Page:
posted on Jan, 18 2008 @ 08:55 PM
Originally posted by spirit7
Didn't the Persians rule much of Egypt?
Kinda defeats your own argument when you call 'em Persians rather than Egyptians.
The scene when the messenger arrived and said earth and water, then Leonidas felt the wind and looked around at the sons, daughers, and women
that's when he realized where God wanted him to be.
should read one of the websites for kids that will inform you that Sparta was polytheistic, not monotheistic. Your use
of a single "god" is wasted; Castor and Pollux, Apollo Larneios, Apollo Chalkioikos, Helen, Leucippide, Lykourgos were some of the gods/demigods
that Spartans worshipped.
The eye in that movie represented evil. Perhaps you should watch it and reply back to me when you've seen it rather then perceive it on what
you believe from Freemasonry.
While it's true that I'm far more pro-Masonry than I am anti-Masonry, I have no idea what you mean by 'believe from Freemasonry.' Perhaps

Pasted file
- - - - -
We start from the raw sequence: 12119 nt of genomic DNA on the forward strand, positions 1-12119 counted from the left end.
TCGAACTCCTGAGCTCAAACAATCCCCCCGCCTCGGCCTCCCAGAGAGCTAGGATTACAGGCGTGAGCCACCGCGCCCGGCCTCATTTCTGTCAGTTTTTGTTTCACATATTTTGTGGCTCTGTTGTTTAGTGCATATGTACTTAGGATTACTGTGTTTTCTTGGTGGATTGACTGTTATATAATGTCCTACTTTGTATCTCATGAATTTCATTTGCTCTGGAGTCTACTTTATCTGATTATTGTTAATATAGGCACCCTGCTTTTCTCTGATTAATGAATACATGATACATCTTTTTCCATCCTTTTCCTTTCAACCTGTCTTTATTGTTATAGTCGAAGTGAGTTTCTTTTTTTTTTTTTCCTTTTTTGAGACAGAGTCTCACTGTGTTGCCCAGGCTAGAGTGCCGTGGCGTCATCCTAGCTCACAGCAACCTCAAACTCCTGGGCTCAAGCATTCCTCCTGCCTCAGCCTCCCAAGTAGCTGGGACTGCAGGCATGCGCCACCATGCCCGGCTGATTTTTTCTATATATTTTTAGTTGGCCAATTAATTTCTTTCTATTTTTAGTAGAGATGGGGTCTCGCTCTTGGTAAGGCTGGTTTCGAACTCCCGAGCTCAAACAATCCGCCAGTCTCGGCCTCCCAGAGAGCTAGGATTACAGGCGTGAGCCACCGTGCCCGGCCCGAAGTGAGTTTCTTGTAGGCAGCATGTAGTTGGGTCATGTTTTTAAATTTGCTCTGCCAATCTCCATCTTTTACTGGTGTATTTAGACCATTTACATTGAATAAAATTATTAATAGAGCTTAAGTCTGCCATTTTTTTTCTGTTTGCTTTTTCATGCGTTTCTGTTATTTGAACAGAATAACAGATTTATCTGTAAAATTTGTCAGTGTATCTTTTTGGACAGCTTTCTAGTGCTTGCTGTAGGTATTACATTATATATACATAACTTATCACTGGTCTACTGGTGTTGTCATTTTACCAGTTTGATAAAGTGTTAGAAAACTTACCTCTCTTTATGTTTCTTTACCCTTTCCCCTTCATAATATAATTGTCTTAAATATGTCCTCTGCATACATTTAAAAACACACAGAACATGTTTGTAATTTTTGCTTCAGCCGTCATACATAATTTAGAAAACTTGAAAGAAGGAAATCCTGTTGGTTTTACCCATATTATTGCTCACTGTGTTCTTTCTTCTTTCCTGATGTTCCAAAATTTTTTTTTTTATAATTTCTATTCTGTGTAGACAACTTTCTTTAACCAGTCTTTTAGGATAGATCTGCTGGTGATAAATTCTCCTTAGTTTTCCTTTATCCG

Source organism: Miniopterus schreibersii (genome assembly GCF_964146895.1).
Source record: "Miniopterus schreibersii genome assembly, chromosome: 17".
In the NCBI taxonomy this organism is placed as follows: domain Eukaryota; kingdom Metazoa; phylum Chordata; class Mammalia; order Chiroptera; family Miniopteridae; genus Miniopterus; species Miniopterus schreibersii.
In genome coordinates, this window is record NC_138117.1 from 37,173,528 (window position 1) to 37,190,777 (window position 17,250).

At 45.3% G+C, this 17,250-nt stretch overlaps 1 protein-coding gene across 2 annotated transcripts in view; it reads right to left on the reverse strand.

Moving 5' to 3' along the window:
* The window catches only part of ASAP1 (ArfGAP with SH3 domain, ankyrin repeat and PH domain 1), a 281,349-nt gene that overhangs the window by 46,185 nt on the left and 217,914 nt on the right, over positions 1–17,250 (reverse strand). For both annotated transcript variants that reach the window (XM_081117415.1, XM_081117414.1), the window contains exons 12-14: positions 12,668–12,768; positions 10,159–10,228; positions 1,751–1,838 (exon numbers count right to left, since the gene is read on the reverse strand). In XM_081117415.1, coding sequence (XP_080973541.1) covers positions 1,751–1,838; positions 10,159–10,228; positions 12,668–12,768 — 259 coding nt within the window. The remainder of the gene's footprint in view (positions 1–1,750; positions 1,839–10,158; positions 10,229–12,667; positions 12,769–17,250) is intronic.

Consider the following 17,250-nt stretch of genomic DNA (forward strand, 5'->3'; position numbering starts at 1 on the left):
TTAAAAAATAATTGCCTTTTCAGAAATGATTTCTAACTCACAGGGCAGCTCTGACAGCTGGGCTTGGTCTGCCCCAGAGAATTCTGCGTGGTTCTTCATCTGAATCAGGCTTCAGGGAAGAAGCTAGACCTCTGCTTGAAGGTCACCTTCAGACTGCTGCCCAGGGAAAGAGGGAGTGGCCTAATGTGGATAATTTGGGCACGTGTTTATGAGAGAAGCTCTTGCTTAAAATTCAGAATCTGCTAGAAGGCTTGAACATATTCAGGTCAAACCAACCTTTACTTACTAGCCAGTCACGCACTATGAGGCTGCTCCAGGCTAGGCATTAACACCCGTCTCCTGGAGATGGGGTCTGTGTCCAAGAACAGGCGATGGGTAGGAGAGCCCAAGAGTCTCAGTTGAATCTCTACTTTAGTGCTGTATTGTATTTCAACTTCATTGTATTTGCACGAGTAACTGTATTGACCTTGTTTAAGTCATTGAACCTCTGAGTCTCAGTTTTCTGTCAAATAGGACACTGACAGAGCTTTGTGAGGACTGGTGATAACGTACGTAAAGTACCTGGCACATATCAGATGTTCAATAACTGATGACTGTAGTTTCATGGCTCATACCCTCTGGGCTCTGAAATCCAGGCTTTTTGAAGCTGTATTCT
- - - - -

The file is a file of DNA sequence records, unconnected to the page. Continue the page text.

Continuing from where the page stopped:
there's a kiddie website out there that you can go to to find out more about Freemasonry.
As far as the Eye of Sauron goes ... perhaps you
should read the books, rather than just rely on a movie as your source. I'm sure that
Tom Bombadil would appreciate it.
The eye thing has some interesting parallels to a certain religion:
- warriors carried the symbol into battle on shields, helms and armor - much like a certain cross symbol;
- devotees were not allowed to pronounce Sauron's name - much like a certain ineffable name of a diety of a monotheistic religion;
- The symbol of the eye is all-seeing - a symbol that was in use certainly during Tolkien's lifetime by certain religious sects as a representation
- The Eye, described by Tolkien as being a glow in a Palantir (a crystal globe) - and Tolkien was certainly aware of the esoteric belief that God was
the center of the universe, represented by artists as the glow in the center of a sphere ala Dante's description in Divine Comedy as 'God, The Light
At The Center of the Cosmos.'
And, at the end of the day, you're happy that polytheism and witchcraft (man, dwarves, elves, and all the other magical creatures didn't worship
god) won out over the belief in a single god - monotheism (Sauron ... who, at one point even became flesh to walk among the
people ... sort of like someone did in the Bible).
So ... yeah. You might want to check out a book or two, rather than just relying on movies and kiddie websites.
[edit on 18-1-2008 by mmmeat]